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Rebecca: A place called home

I followed her slight frame, dodging puddles and oncoming traffic until we reached a narrow lane leading to an apartment building. Not a slum, but an apartment building with middle-class neighbors and a gated entry locked by 10 pm every night.

I marveled. Rebecca, once known as Karishma*, rescued from a grandmother who collected money from the men who raped her under the tin-roofed, mud floored shack, was Freedom Firm's first rescue. Karishma was 12 then. An angry, wild, distraught girl who lived the only way she knew, through violence. The violence done to her was embedded deep in her body, and the fact that she still had fight left was a good sign, and part of her survival, part of her salvation. She lived by the sword and was quite prepared to die by the sword.

My mind drifted back to her first three months with us in 2006. We felt her sword often then. How a small twelve-year-old could baffle and wound us as she did defies belief. There are a few of us who remember locking up the knives at night and locking bedroom doors, washing fistful’s of our hair down the toilet, and backing away from shards of glass held tightly in small, angry hands. Those days are long gone now, though we still see flashes of the old rage from time to time and unlucky co-workers feel the blunt end of her sword.

Seven years ago, after her rescue, the Indian government only allowed Rebecca to stay at the Freedom Firm aftercare home for three months. For the next four years, she was transferred multiple times to different government remand homes before the authorities finally tired of her outbursts and remanded her back to Freedom Firm. She was seventeen then. Rebecca stayed another year until she graduated from the Freedom Firm Aftercare program. Then, seeking greater freedom and independence, she moved back to her hometown, where she lived a dangerous existence of dancing for a living. Tiring of that after six months, she moved to Pune and asked for a job with Ruhamah Designs. Rebecca has worked for Ruhamah now for two years and is one of the most highly skilled jewelry makers in the business.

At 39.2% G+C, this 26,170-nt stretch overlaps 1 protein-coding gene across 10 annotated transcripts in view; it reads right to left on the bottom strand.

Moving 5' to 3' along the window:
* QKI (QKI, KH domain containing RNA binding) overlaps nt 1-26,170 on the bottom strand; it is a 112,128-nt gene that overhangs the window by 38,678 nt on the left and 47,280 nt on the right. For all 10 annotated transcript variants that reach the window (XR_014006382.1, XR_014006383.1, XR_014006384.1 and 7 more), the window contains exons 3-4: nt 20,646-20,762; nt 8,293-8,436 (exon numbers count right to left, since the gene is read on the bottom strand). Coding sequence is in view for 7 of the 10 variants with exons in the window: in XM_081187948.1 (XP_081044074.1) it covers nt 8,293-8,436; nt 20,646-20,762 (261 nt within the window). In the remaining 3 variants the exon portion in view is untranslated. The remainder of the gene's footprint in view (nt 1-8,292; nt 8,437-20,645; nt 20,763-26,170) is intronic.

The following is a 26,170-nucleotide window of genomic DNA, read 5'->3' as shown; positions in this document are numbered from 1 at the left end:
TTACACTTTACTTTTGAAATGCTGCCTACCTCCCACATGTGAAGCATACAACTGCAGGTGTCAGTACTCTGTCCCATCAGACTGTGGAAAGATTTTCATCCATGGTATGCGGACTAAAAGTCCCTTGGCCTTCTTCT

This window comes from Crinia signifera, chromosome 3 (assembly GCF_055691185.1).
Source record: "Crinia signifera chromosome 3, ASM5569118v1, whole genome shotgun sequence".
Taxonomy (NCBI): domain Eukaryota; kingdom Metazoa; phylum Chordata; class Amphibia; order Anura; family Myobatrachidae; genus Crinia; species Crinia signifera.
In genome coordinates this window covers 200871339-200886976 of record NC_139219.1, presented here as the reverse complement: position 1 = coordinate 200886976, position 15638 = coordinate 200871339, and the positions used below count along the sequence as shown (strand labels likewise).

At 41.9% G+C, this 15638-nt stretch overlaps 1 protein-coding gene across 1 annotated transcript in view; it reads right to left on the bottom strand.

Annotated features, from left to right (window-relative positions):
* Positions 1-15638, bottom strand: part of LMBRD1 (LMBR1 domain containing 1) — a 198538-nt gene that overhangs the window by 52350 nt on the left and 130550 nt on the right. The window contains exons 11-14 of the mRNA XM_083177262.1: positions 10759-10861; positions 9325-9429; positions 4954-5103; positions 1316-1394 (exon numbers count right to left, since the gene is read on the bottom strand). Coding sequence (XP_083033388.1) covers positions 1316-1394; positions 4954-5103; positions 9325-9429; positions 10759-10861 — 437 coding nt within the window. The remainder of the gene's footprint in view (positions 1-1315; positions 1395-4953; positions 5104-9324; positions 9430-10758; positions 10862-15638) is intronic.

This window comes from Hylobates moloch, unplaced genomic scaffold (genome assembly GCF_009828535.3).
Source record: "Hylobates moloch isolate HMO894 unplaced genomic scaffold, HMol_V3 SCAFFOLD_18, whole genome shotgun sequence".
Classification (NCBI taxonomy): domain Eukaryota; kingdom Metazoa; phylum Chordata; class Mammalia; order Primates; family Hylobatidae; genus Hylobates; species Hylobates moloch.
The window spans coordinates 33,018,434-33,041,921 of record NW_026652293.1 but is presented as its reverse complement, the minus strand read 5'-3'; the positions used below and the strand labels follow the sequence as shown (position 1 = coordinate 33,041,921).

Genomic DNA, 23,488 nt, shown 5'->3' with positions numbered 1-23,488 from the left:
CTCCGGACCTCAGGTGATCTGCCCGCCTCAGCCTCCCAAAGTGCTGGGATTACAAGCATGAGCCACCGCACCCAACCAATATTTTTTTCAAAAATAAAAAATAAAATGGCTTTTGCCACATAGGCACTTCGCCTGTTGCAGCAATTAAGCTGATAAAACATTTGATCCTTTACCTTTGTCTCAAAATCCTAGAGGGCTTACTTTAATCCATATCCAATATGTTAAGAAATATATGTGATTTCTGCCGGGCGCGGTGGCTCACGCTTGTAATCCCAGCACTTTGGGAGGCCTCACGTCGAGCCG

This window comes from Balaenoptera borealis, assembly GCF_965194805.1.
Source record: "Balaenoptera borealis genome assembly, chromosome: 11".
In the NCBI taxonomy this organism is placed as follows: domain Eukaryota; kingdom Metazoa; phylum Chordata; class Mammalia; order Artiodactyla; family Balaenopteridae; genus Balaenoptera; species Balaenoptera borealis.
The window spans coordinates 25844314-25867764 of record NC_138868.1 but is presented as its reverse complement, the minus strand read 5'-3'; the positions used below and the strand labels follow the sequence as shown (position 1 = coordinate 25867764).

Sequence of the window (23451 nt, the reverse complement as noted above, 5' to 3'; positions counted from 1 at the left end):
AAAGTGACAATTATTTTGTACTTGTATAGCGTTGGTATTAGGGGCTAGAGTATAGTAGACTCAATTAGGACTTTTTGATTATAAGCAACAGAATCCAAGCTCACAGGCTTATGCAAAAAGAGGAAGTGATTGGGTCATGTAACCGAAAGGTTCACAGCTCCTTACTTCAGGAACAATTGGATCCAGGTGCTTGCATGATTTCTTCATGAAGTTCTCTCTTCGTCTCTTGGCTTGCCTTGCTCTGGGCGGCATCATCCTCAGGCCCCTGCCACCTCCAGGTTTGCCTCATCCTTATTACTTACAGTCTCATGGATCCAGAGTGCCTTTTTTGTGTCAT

The slim girl in white is flecked with dark monsoon and strides up the flight of apartment steps, faster now, eager to show me her own home. Her home.

It's more spacious than I expected with a single bed, a tiny kitchen counter in one corner, and in another corner, a tap, a drain, and floor sill that doubles as a sink and a shower stall. Down the hall is the shared toilet. A TV is on full blast and Rebecca's eighteen-year-old sister and ten-year-old nephew sit in rapt attention. With the wage earned from Ruhamah Designs, she supports them both, plus sends money back to her brother when he can't find work in the rainy season.

Rebecca mentions each of the objects in the room with loving pride, noting what she bought with her savings and the items gifted to her by others to helped her launch into financial independence. Her eyes are bright as she surveys her small kingdom.

I am lost in wonder as she hands me a steaming bowl of chicken curry. My daughter, Kavi, is with me on this trip to Pune, learning and helping us in our latest design venture of hand-beaten copper and other metal jewelry. We exchange glances as Rebecca keeps up an easy banter over the delicious dinner. We can hardly believe this sane, loving hostess sitting opposite from us on the bed is the same Rebecca we knew before.

This thing called home. This space where the few left in her family are with her, and fully dependent on her. As Freedom Firm once provided a home for her, she now provides for others. This tiny apartment represents a great achievement, a move from the complete shelter of an institution to the complete independence of a self- supported home.


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